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services - Internet network services list
services is a plain ASCII file providing a mapping between human-
friendly textual names for internet services, and their underlying
assigned port numbers and protocol types. Every networking program
should look into this file to get the port number (and protocol) for
its service. The C library routines getservent(3), getservbyname(3),
getservbyport(3), setservent(3), and endservent(3) support querying
this file from programs.
Port numbers are assigned by the IANA (Internet Assigned Numbers
Authority), and their current policy is to assign both TCP and UDP
protocols when assigning a port number. Therefore, most entries will
have two entries, even for TCP-only services.
Port numbers below 1024 (so-called "low numbered" ports) can only be
bound to by root (see bind(2), tcp(7), and udp(7)). This is so clients
connecting to low numbered ports can trust that the service running on
the port is the standard implementation, and not a rogue service run by
a user of the machine. Well-known port numbers specified by the IANA
are normally located in this root-only space.
The presence of an entry for a service in the services file does not
necessarily mean that the service is currently running on the machine.
See inetd.conf(5) for the configuration of Internet services offered.
Note that not all networking services are started by inetd(8), and so
won’t appear in inetd.conf(5). In particular, news (NNTP) and mail
(SMTP) servers are often initialized from the system boot scripts.
The location of the services file is defined by _PATH_SERVICES in
<netdb.h>. This is usually set to /etc/services.
Each line describes one service, and is of the form:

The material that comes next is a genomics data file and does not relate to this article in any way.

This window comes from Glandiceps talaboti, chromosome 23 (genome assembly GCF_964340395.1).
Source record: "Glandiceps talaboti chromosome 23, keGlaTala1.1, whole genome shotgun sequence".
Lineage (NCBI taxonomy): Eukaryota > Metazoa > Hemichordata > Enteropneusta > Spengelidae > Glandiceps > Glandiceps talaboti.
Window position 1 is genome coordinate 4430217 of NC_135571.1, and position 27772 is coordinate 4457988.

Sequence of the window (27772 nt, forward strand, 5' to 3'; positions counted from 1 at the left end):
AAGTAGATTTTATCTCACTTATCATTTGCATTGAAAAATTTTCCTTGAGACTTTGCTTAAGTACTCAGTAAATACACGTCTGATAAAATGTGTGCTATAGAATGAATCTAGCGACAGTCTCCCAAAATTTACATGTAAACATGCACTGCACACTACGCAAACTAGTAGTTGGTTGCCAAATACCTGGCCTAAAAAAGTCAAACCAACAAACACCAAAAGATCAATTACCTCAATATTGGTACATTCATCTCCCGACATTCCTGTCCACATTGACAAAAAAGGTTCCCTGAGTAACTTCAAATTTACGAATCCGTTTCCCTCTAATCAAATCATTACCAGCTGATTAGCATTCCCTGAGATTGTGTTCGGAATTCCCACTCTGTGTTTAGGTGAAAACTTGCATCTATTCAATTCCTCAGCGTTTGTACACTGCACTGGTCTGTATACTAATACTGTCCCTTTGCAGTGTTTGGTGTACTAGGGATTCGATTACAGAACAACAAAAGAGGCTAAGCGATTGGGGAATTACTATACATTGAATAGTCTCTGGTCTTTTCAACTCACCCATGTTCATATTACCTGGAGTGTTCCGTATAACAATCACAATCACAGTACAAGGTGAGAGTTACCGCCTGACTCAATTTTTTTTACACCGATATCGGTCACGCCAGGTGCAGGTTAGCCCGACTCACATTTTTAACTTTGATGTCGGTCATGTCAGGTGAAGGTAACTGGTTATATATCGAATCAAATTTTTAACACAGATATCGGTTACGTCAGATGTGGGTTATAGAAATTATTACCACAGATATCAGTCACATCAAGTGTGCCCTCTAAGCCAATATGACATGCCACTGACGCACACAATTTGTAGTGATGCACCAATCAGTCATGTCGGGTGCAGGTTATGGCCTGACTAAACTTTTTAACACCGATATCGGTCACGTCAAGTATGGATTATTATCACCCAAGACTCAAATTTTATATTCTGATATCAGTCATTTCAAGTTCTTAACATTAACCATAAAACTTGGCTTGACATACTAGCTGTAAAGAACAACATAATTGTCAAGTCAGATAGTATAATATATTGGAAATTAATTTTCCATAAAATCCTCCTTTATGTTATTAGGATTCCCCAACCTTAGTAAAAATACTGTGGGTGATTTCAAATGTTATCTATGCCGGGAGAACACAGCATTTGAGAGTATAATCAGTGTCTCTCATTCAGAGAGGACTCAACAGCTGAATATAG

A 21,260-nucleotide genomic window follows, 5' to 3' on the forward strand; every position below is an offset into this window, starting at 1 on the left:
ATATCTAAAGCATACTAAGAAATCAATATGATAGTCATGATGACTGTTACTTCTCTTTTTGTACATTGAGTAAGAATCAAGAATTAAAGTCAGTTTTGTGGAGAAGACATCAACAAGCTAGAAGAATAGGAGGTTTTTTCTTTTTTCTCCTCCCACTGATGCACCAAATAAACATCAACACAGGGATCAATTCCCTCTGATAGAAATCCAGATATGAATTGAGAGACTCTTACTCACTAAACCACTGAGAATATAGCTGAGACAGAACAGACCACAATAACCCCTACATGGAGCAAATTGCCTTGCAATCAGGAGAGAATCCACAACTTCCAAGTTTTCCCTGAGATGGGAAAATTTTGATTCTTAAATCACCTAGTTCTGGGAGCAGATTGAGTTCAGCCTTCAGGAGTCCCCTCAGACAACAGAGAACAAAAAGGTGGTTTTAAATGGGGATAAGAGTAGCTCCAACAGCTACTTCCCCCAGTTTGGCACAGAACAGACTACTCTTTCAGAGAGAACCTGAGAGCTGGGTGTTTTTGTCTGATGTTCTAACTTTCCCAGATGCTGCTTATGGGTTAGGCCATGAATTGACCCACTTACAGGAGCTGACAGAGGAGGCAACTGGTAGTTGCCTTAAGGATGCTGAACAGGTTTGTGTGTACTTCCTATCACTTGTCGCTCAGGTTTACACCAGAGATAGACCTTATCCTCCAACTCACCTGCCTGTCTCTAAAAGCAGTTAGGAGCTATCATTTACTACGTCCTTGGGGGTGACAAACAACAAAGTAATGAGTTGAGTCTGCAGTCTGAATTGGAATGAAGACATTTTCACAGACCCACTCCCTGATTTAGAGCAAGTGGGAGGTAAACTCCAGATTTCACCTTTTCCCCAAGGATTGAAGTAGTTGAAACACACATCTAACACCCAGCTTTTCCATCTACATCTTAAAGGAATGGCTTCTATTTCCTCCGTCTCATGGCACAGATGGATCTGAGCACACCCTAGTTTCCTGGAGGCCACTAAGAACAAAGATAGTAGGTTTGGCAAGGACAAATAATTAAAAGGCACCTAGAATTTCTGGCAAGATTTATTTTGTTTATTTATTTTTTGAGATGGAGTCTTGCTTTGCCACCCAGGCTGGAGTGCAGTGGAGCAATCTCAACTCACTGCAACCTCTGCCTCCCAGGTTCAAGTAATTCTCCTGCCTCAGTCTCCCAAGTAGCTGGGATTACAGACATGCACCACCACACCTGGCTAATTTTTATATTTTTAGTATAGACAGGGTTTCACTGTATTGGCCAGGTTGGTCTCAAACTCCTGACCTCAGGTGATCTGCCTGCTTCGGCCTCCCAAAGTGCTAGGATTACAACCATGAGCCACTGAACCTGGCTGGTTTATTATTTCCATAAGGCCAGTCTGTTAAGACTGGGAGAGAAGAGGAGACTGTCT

service-name port/protocol [aliases ...]
is the friendly name the service is known by and looked up
under. It is case sensitive. Often, the client program is
named after the service-name.
port is the port number (in decimal) to use for this service.
protocol is the type of protocol to be used. This field should match
an entry in the protocols(5) file. Typical values include
tcp and udp.
aliases is an optional space or tab separated list of other names for
this service (but see the BUGS section below). Again, the
names are case sensitive.
Either spaces or tabs may be used to separate the fields.
Comments are started by the hash sign (#) and continue until the end of
the line. Blank lines are skipped.
The service-name should begin in the first column of the file, since
leading spaces are not stripped. service-names can be any printable
characters excluding space and tab. However, a conservative choice of
characters should be used to minimize compatibility problems. E.g.,
a-z, 0-9, and hyphen (-) would seem a sensible choice.
Lines not matching this format should not be present in the file.
(Currently, they are silently skipped by getservent(3),
getservbyname(3), and getservbyport(3). However, this behavior should
not be relied on.)
This file might be distributed over a network using a network-wide
naming service like Yellow Pages/NIS or BIND/Hesiod.
A sample services file might look like this:
qotd 17/tcp quote
msp 18/tcp # message send protocol
msp 18/udp # message send protocol
chargen 19/tcp ttytst source
chargen 19/udp ttytst source
# 22 - unassigned
The Internet network services list
Definition of _PATH_SERVICES
listen(2), endservent(3), getservbyname(3), getservbyport(3),
getservent(3), setservent(3), inetd.conf(5), protocols(5), inetd(8)
Assigned Numbers RFC, most recently RFC 1700, (AKA STD0002)
This page is part of release 3.15 of the Linux man-pages project. A
description of the project, and information about reporting bugs, can
be found at http://www.kernel.org/doc/man-pages/.